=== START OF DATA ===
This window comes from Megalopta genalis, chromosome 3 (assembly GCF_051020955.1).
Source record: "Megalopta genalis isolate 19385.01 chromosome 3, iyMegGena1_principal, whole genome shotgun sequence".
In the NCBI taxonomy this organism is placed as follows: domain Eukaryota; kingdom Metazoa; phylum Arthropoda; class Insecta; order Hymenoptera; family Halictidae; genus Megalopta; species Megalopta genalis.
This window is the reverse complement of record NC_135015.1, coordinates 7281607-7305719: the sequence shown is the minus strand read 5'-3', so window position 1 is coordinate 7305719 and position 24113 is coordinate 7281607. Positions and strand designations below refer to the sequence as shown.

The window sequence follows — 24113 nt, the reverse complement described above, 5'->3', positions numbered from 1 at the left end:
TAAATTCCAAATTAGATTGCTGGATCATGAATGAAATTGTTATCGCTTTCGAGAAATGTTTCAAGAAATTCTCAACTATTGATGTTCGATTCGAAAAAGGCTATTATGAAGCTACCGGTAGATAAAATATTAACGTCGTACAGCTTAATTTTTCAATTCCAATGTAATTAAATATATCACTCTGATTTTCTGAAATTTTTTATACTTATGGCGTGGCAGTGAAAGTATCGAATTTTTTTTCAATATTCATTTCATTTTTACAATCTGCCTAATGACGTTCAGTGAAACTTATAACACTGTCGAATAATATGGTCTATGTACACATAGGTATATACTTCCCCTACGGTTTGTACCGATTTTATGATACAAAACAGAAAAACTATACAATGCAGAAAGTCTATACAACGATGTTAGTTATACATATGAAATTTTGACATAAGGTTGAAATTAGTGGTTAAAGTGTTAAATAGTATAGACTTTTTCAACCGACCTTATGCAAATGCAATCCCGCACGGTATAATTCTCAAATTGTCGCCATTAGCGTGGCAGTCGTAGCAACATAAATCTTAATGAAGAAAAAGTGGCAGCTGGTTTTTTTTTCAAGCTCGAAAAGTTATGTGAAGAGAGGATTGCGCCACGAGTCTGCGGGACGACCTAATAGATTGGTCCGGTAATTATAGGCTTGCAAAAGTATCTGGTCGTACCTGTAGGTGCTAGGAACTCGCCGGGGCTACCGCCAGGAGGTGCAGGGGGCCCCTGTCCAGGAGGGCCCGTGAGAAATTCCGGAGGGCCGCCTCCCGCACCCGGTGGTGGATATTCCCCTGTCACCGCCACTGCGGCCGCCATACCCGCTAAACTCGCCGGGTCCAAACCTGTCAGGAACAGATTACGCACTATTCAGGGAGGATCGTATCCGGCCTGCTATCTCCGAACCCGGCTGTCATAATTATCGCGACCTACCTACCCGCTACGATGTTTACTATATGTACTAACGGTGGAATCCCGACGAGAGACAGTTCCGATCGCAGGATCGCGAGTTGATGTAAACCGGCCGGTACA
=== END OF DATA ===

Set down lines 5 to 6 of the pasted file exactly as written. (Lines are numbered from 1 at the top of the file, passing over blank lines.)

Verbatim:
The window sequence follows — 24113 nt, the reverse complement described above, 5'->3', positions numbered from 1 at the left end:
TAAATTCCAAATTAGATTGCTGGATCATGAATGAAATTGTTATCGCTTTCGAGAAATGTTTCAAGAAATTCTCAACTATTGATGTTCGATTCGAAAAAGGCTATTATGAAGCTACCGGTAGATAAAATATTAACGTCGTACAGCTTAATTTTTCAATTCCAATGTAATTAAATATATCACTCTGATTTTCTGAAATTTTTTATACTTATGGCGTGGCAGTGAAAGTATCGAATTTTTTTTCAATATTCATTTCATTTTTACAATCTGCCTAATGACGTTCAGTGAAACTTATAACACTGTCGAATAATATGGTCTATGTACACATAGGTATATACTTCCCCTACGGTTTGTACCGATTTTATGATACAAAACAGAAAAACTATACAATGCAGAAAGTCTATACAACGATGTTAGTTATACATATGAAATTTTGACATAAGGTTGAAATTAGTGGTTAAAGTGTTAAATAGTATAGACTTTTTCAACCGACCTTATGCAAATGCAATCCCGCACGGTATAATTCTCAAATTGTCGCCATTAGCGTGGCAGTCGTAGCAACATAAATCTTAATGAAGAAAAAGTGGCAGCTGGTTTTTTTTTCAAGCTCGAAAAGTTATGTGAAGAGAGGATTGCGCCACGAGTCTGCGGGACGACCTAATAGATTGGTCCGGTAATTATAGGCTTGCAAAAGTATCTGGTCGTACCTGTAGGTGCTAGGAACTCGCCGGGGCTACCGCCAGGAGGTGCAGGGGGCCCCTGTCCAGGAGGGCCCGTGAGAAATTCCGGAGGGCCGCCTCCCGCACCCGGTGGTGGATATTCCCCTGTCACCGCCACTGCGGCCGCCATACCCGCTAAACTCGCCGGGTCCAAACCTGTCAGGAACAGATTACGCACTATTCAGGGAGGATCGTATCCGGCCTGCTATCTCCGAACCCGGCTGTCATAATTATCGCGACCTACCTACCCGCTACGATGTTTACTATATGTACTAACGGTGGAATCCCGACGAGAGACAGTTCCGATCGCAGGATCGCGAGTTGATGTAAACCGGCCGGTACA